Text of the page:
Paul Bril’s St. Jerome Praying in a Rocky Landscape, 1592.
MAASTRICHT - It’s a whirlwind, the opening day of The European Fine Art Fair; but by morning, Champagne hangovers notwithstanding, collectors and dealers are back at it, this time ready to get down to business—and business has been brisk from the first moments. By Saturday, only the second official day of the fair, large vacant spaces were already appearing on several walls, including the booth at Van der Weghe, where a Picasso nude on paper, priced at €1.1 million, was no longer to be seen. Red dots punctuated other walls across the fair, many marking sales to museums (such as the Mauritshuis, home to some of the greatest of paintings by Rembrandt and Vermeer, who nabbed a 1592 oil on copper by Paul Bril entitled St. Jerome Praying in a Rocky Landscape from the London-based Johnny van Haeften for about €1 million).
Van der Weghe in fact boasted numerous sales after just the first night, with their stunning Roy Lichtenstein collage, The Den (1990-96) selling for just over €5oo,ooo to a private collector, and another Picasso painting, Homme au chapeau (1964), finding a new home with American collector Ronald Lauder for about €6 million. At Galerie Thomas, Munich, a Kirchner oil titled Landscape and Path with Trees sold early on as well, going to a British collector for about €340,000. Even Dutch galleries specializing in Hague School and Dutch Romantic paintings, a niche that has been struggling in recent years, expressed satisfaction this year (a significant change over 2012, when most were despairing), while David Smith of Leslie Smith Gallery, Amsterdam, who specializes in such works, also did well with his Australian Aboriginal offerings.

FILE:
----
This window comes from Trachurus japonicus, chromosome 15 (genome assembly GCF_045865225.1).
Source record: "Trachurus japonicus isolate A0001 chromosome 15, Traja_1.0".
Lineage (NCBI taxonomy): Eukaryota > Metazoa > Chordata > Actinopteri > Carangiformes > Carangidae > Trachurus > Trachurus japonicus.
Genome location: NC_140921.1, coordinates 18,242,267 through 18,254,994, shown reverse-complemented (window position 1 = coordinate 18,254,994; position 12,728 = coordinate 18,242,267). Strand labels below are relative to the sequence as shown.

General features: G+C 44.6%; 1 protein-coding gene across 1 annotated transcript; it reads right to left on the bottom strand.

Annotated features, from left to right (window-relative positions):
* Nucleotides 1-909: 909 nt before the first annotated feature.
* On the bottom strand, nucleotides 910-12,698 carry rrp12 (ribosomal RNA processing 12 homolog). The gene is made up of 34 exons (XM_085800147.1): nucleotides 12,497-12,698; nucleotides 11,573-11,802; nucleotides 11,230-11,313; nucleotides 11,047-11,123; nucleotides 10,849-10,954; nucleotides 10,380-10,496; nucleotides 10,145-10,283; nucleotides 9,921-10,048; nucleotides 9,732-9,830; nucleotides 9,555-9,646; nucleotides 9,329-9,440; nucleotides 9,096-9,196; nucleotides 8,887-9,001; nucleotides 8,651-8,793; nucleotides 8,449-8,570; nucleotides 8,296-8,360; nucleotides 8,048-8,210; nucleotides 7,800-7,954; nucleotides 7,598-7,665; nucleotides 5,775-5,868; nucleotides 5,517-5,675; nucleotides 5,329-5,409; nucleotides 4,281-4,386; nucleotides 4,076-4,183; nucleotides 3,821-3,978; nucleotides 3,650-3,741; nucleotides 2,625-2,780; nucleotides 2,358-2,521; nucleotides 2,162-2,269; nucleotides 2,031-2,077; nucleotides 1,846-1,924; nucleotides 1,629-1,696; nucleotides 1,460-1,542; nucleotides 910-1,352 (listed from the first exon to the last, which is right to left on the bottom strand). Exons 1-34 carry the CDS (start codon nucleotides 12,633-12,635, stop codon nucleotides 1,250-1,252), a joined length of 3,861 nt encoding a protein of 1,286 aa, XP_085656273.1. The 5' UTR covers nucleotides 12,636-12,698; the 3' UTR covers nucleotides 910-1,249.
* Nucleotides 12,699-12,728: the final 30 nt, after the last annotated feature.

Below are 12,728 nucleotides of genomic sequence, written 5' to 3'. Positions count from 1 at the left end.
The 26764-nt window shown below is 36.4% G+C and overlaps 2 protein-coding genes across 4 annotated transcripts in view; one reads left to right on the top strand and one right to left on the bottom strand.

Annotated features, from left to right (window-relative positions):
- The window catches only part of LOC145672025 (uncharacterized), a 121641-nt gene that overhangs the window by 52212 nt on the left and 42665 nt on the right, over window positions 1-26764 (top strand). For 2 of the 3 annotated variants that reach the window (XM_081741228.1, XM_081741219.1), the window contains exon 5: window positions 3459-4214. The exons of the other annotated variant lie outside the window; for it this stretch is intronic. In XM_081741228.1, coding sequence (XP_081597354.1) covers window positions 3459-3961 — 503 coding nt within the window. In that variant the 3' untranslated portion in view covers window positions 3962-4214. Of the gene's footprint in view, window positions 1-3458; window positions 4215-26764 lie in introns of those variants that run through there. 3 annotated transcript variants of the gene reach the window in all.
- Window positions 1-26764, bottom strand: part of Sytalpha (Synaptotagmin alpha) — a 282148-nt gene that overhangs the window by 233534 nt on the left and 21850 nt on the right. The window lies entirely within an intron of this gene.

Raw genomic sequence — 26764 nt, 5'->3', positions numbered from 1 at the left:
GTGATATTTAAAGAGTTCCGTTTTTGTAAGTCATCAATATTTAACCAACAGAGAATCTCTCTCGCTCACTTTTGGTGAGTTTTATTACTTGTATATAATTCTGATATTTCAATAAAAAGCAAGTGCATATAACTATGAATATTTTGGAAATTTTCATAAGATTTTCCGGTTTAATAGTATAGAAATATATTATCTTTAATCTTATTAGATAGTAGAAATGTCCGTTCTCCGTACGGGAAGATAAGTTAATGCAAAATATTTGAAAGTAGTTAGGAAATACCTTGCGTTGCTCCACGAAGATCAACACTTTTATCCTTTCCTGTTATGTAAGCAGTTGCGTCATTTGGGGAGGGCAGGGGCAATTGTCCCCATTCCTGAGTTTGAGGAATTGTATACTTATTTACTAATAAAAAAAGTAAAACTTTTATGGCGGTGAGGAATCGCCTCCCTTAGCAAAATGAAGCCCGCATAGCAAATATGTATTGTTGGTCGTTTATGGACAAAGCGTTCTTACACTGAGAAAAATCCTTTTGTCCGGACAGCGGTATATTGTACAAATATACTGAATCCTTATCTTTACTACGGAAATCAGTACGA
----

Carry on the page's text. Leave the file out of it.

Particularly intriguing of all the sales was Rodin’s Christ et la Madeleine (1880-1909), offered by Pieter Hoogendijk. The marble sculpture was originally commissioned by Karl Wittgenstein and believed to have passed down to philosopher Ludwig Wittgenstein thereafter.
Diego Velasquez’s Portrait of a Gentleman, Bust Length, In a Black Tunic (detail).
On the other hand, many of the “big guns” had not moved at all even by the end of the weekend, including Otto Naumann’s spectacular Velasquez, Portrait of a Gentleman, Bust Length, In a Black Tunic remained unsold at $14 million, though with a price like that, one wouldn’t exactly expect it to fly off the walls. Similarly, Daniel Katz’s Egyptian stone Isis, priced at £7 million, remains in place—but that is hardly surprising, given the fact that he purchased the piece only five months ago for about half that amount, marking a record for an Egyptian sculpture at auction. And there have also been no takers for Graff’s $100 million peacock brooch, with its 120.81 carats of over 1300 white and colored diamonds. But then, the fair still has several days to go, and with sales still brisk across the board, both dealers and collectors are sure to find more rewards ahead.
The Egyptian stone Isis being sold at Daniel Katz.